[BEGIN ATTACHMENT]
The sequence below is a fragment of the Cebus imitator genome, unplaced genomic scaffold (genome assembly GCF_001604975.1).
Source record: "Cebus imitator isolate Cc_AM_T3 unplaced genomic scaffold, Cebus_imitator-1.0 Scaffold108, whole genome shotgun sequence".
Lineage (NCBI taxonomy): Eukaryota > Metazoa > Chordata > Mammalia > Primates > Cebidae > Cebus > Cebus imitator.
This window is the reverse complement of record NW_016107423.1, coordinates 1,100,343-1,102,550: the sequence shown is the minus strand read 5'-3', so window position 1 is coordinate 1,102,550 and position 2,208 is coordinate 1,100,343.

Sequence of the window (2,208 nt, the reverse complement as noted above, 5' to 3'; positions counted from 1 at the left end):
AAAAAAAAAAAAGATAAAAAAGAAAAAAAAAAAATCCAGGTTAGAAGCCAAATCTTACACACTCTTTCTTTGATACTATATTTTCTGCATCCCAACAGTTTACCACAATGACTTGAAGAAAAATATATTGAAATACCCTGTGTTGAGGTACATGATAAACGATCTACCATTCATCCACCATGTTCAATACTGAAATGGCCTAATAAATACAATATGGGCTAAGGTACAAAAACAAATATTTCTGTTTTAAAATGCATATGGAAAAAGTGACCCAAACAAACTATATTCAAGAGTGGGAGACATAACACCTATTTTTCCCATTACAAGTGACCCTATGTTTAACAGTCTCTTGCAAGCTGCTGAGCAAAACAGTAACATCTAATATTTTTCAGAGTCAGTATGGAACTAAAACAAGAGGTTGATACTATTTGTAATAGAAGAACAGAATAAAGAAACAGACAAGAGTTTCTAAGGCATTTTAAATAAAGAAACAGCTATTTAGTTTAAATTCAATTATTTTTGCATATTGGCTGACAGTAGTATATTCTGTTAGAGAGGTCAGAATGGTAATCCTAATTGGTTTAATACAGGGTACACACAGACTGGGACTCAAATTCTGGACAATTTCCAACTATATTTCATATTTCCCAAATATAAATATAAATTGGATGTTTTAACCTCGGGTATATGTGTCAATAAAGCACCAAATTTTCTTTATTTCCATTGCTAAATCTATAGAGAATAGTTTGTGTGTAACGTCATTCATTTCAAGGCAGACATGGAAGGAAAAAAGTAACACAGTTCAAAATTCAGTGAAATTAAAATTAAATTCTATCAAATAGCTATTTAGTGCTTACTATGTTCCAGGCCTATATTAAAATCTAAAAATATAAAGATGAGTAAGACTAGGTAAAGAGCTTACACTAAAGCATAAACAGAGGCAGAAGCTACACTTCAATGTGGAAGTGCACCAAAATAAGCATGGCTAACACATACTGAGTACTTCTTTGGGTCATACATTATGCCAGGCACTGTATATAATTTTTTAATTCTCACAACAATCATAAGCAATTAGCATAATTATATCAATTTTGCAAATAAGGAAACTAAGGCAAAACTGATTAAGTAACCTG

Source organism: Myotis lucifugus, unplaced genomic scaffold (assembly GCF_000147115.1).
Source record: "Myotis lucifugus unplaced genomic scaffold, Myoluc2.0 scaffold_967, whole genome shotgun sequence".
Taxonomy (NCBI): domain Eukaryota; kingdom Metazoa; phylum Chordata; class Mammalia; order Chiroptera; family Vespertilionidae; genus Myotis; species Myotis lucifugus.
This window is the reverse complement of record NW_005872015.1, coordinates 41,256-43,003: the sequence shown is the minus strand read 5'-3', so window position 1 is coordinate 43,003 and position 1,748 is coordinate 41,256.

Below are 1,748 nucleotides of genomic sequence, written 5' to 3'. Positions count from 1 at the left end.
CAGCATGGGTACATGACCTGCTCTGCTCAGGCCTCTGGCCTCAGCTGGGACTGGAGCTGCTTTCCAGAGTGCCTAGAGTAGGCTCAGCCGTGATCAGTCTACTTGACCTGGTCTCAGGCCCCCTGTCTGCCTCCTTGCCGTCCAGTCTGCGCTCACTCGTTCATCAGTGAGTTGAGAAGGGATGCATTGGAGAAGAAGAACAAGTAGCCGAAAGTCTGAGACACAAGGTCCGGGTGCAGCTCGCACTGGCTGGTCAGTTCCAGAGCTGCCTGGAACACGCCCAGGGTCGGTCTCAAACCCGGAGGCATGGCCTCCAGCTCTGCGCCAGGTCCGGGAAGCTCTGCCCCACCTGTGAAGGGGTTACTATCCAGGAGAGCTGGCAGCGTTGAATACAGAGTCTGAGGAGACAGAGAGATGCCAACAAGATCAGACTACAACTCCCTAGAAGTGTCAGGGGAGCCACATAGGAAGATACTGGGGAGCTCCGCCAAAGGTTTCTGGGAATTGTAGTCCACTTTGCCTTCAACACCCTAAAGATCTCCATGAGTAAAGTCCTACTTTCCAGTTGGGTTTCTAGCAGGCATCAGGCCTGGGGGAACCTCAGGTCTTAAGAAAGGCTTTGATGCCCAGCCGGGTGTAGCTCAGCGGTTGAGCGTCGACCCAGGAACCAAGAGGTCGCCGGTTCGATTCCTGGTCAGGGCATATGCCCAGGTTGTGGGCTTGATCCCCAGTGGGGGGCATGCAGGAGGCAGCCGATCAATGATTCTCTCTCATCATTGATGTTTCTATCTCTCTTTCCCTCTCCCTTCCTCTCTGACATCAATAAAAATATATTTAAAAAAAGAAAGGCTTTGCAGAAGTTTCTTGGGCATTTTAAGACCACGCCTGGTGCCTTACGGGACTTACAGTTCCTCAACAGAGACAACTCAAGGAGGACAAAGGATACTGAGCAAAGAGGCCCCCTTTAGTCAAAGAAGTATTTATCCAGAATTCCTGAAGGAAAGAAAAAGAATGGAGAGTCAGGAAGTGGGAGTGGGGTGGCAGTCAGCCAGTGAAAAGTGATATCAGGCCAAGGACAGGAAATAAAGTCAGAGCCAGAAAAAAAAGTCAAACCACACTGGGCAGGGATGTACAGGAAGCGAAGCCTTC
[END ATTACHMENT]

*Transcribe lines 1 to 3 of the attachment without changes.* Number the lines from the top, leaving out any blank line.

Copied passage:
The sequence below is a fragment of the Cebus imitator genome, unplaced genomic scaffold (genome assembly GCF_001604975.1).
Source record: "Cebus imitator isolate Cc_AM_T3 unplaced genomic scaffold, Cebus_imitator-1.0 Scaffold108, whole genome shotgun sequence".
Lineage (NCBI taxonomy): Eukaryota > Metazoa > Chordata > Mammalia > Primates > Cebidae > Cebus > Cebus imitator.